Park Street Seventh Day Adventist Church
99 Park Street
Oberlin, Ohio 44074


A History
Harrison Demchick and Phil Kreniske
Oberlin College
Fall 2003

Since its official inception on May 21, 1863, the Seventh Day Adventist faith has grown from a small group of individuals into "a worldwide community of over eight million members and millions of others who regard the Adventist faith as their spiritual home." The Seventh Day Adventist movement emerged from the earlier Millerite movement, which had predicted, based on Bible studies, the return of Jesus Christ on October 22, 1844. When this return failed to occur, most members of the movement experienced "the great Disappointment," but a few, most notably James and Ellen G. White, returned to the Bible to determine where the mistake had been made, ultimately concluding that October 22, 1844 was not the return of Christ, but rather the start of "a special ministry in heaven for His followers."   From this beginning the Seventh Day Adventists emerged, and "the Church now has established work in 209 countries." [1]

The history of the Park Street Church of Seventh Day Adventists in Oberlin, part of the Allegheny West Conference, located at 99 South Park Street, is not nearly so well documented. "No one that I recall ever thought about doing a history of [the church]," says congregation member Lynn Jackson. Speaking of the church's unusual lack of historical documentation, Jackson explains the following:

I think what it is [is] that people, they get concerned with programs in the church and the order of worship and all this, and then you get different pastors who will come in, maybe pastor the church for three or four years, some maybe longer, eight or ten, and they have their own system of doing it . . . and time just gets away from you, and what you have to do is you have to go to somebody that's been here a long time. [2]

Nobody has been at the Park Street Church longer than Jackson himself; nearly 67 years old, Jackson has been a part of the church from the very beginning, and is himself the best source of the church's history. "It was known as a company," says Jackson. "My parents were charter membersÉ and this was around 1938." [3]

Seventh Day Adventists had not always been welcome in Oberlin. In the October 13, 1887 edition of the Oberlin Weekly News, an individual identified simply as "A Reader" writes that "this sect of religionists are now making an earnest effort to get their literature before the people and to reach them with their peculiar views by Bible reading, etc.," stating also that "I think it but right that I should warn the public through your columns to beware of their encroachment." The article paints Seventh Day Adventists as threats with a doctrine that is "delusive and pernicious."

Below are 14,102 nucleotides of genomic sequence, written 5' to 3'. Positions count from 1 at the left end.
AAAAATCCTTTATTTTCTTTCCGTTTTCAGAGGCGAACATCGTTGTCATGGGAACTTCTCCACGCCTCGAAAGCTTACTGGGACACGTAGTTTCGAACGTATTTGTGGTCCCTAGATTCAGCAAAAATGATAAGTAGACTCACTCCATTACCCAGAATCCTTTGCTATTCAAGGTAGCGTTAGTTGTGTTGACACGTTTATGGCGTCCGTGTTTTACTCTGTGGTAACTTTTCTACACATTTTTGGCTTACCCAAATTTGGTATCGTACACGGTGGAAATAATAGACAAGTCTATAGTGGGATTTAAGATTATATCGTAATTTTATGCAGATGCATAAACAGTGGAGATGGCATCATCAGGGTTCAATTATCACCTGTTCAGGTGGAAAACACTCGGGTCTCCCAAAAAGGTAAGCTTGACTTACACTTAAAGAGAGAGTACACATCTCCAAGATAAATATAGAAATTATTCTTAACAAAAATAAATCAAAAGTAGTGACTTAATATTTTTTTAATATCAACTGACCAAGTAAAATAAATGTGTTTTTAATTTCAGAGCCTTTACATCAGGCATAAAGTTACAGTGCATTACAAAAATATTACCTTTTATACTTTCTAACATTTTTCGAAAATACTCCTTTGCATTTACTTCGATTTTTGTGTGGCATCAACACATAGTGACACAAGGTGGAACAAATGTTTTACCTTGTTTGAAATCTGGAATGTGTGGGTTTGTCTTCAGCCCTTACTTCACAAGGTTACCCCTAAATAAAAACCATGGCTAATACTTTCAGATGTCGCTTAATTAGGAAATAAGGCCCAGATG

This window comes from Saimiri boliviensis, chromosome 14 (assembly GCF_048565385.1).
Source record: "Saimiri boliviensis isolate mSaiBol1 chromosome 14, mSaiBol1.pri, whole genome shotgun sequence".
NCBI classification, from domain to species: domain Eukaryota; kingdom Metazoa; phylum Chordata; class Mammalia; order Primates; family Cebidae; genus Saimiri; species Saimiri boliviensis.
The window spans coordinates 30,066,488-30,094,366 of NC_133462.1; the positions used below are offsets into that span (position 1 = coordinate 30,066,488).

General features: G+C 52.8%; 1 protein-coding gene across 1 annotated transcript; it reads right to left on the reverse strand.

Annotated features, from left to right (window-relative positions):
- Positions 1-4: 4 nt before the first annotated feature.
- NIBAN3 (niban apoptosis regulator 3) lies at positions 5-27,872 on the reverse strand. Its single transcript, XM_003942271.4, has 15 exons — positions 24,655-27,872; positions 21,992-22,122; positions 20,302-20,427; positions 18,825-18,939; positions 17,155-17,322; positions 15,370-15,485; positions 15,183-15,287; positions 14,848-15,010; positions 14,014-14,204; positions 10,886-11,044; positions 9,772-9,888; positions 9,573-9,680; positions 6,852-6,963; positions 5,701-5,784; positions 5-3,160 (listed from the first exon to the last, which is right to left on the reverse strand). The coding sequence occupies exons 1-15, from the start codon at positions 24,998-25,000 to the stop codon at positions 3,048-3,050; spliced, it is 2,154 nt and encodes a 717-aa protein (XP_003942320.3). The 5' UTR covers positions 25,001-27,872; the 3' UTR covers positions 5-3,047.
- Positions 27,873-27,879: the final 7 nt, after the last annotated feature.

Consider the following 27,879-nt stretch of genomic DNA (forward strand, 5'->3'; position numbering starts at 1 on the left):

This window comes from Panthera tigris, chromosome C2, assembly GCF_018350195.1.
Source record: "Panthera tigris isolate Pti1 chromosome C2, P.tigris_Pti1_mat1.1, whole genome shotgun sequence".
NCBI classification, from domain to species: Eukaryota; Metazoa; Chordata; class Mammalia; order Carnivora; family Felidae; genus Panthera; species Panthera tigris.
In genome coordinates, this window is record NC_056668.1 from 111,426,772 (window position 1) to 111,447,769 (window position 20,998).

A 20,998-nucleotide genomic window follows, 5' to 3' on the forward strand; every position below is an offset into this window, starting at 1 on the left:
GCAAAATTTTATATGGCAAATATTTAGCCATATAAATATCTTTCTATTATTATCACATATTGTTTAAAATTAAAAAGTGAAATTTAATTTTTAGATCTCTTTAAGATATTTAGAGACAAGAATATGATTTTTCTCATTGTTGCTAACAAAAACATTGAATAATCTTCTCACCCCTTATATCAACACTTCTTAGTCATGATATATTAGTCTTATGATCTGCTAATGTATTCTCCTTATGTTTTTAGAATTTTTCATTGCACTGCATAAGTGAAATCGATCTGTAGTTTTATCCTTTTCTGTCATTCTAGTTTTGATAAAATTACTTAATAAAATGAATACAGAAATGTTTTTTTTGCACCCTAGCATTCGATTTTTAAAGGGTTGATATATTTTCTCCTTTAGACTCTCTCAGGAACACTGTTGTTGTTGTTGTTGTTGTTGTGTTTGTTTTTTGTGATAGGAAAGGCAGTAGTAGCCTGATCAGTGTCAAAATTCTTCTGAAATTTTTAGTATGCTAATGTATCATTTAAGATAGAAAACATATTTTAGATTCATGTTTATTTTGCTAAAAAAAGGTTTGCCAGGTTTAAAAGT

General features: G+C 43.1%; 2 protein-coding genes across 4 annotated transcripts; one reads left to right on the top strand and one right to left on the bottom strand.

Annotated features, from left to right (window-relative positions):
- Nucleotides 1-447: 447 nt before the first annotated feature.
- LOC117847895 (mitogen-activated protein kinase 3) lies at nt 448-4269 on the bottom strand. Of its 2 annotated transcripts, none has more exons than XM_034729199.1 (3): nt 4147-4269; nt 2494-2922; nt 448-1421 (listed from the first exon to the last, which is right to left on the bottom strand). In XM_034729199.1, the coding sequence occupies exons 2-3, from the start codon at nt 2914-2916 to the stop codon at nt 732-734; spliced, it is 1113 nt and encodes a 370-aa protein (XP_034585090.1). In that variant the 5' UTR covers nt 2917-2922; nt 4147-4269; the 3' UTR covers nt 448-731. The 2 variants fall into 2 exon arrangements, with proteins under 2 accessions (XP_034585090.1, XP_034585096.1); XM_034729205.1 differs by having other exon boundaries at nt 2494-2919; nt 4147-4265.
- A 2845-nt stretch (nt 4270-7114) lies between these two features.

A later article, in the January 5, 1888 issue of the Oberlin Weekly News, written by D. H. Patchen, offers agreement, referring to belief in the seventh day Sabbath—a core belief in the Adventist faith, and the reason services are held on Saturday instead of Sunday—as "a great calamity to people and families and to communities, in ways too numerous to mention here." At this point the Seventh Day Adventist movement was only about 25 years old, and evidently animosity faded as the religion gained greater influence and prestige. There were no problems related to discrimination for the founders of the Park Street Church.

From the start the Seventh Day Adventist group in Oberlin was a small one—"a family church," as Jackson describes it, actually comprised of a number of close families and friends. "There was the Battles," recalls Jackson, "Georgia, Maurice and Georgia Battle, there was Joel Battle, Horace and Bessie Jackson, who were my parents, Willard and Clea Holmes, and there were a family by the name of Bosses that were [there] at that time." Being both a small group and a new group, the founding members of this Seventh Day Adventist congregation did not yet have a church building, so they met in the Holmes's home, on North Professor Street. "They had to move furniture around in order to have room for the people to meet," says Jackson. This was just one of several places wherein the Seventh Day Adventists would meet; "we used to hold church in one of the rooms upstairs [at the Oberlin Inn], in, like, a conference room, and we rented from them for a while."
The Seventh Day Adventists Church, Dec.2003;
photo by Kreniske and Demchik

With the small congregation established, it became necessary to find a pastor. "My dad knew of a gentleman in Cleveland by the name of Phillip Baskerville," explains Jackson, "who was a lay-pastor, and they sought to get him, and something happened where he couldn't come down, and a couple came down by the name of Charles and Bonnie Stewart." Charles Stewart became the unofficial pastor, "like a lay-pastor," as Jackson describes him. This occurred around 1940, and shortly thereafter, "I would say probably 1942 or '43, we rented the Methodist Church right down around the corner. Park and Groveland." Neither this location nor the Oberlin Inn, nor the congregants' homes, were used for a significant period of time, but the church building that currently exists at 99 South Park Street has been in use for around 57 years.





The poles have been removed. Photo by
Kreniske and Demchick.